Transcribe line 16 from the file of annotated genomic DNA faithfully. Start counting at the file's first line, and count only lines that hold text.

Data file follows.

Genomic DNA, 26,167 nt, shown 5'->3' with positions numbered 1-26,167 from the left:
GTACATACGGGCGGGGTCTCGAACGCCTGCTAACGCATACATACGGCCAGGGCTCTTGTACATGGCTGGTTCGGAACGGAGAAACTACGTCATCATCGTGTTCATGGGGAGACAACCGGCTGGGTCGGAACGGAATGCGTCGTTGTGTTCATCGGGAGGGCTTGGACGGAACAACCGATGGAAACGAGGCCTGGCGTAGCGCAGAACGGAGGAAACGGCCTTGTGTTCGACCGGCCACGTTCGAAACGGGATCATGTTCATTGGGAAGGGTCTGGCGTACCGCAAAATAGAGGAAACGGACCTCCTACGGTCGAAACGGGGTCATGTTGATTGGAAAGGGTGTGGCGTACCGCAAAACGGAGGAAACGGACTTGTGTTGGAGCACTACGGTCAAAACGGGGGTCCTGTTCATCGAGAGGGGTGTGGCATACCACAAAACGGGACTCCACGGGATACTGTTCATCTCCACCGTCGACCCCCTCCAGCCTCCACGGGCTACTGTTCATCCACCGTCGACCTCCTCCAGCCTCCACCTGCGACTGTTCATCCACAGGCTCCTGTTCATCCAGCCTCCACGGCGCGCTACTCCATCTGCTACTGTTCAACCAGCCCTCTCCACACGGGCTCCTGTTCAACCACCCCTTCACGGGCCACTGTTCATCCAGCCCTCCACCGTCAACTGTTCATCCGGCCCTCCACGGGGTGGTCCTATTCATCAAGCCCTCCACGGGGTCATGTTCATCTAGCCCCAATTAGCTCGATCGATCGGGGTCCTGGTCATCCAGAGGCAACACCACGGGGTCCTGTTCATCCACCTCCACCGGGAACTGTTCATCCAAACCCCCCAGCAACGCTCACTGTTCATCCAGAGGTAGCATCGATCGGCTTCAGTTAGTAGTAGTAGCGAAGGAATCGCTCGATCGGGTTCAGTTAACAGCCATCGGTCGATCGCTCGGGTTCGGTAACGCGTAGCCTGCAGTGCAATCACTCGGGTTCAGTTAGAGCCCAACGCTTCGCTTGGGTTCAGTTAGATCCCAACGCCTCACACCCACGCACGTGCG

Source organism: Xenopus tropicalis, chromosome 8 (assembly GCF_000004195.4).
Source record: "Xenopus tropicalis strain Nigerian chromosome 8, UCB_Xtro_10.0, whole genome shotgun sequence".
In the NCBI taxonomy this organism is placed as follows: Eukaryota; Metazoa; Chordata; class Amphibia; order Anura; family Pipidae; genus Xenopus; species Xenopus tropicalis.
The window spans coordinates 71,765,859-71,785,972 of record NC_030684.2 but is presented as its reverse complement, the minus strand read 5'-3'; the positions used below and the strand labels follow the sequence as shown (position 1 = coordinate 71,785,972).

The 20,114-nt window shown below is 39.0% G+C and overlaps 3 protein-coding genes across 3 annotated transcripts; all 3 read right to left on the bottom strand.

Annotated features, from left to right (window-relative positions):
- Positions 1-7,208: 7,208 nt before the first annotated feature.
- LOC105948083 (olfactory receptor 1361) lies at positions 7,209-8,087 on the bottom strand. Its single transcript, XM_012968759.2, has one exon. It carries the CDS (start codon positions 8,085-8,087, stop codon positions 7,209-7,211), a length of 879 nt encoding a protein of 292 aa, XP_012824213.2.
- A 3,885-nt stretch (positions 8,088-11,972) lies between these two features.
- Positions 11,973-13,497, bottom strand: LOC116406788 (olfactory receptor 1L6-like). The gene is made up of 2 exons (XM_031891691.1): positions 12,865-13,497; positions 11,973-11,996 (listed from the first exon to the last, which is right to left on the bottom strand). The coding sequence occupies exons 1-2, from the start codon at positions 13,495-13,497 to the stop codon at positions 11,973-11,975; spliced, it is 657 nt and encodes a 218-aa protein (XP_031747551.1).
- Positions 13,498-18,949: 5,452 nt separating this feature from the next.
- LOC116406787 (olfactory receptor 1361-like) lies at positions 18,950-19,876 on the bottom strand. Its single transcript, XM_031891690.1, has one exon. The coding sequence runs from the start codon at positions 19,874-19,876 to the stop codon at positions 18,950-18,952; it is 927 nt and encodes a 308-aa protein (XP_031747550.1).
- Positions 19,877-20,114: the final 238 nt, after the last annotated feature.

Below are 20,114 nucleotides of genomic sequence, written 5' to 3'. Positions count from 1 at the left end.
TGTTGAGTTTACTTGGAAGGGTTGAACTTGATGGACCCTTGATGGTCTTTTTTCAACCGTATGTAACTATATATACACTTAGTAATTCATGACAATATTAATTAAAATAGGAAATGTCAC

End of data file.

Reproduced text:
Below are 20,114 nucleotides of genomic sequence, written 5' to 3'. Positions count from 1 at the left end.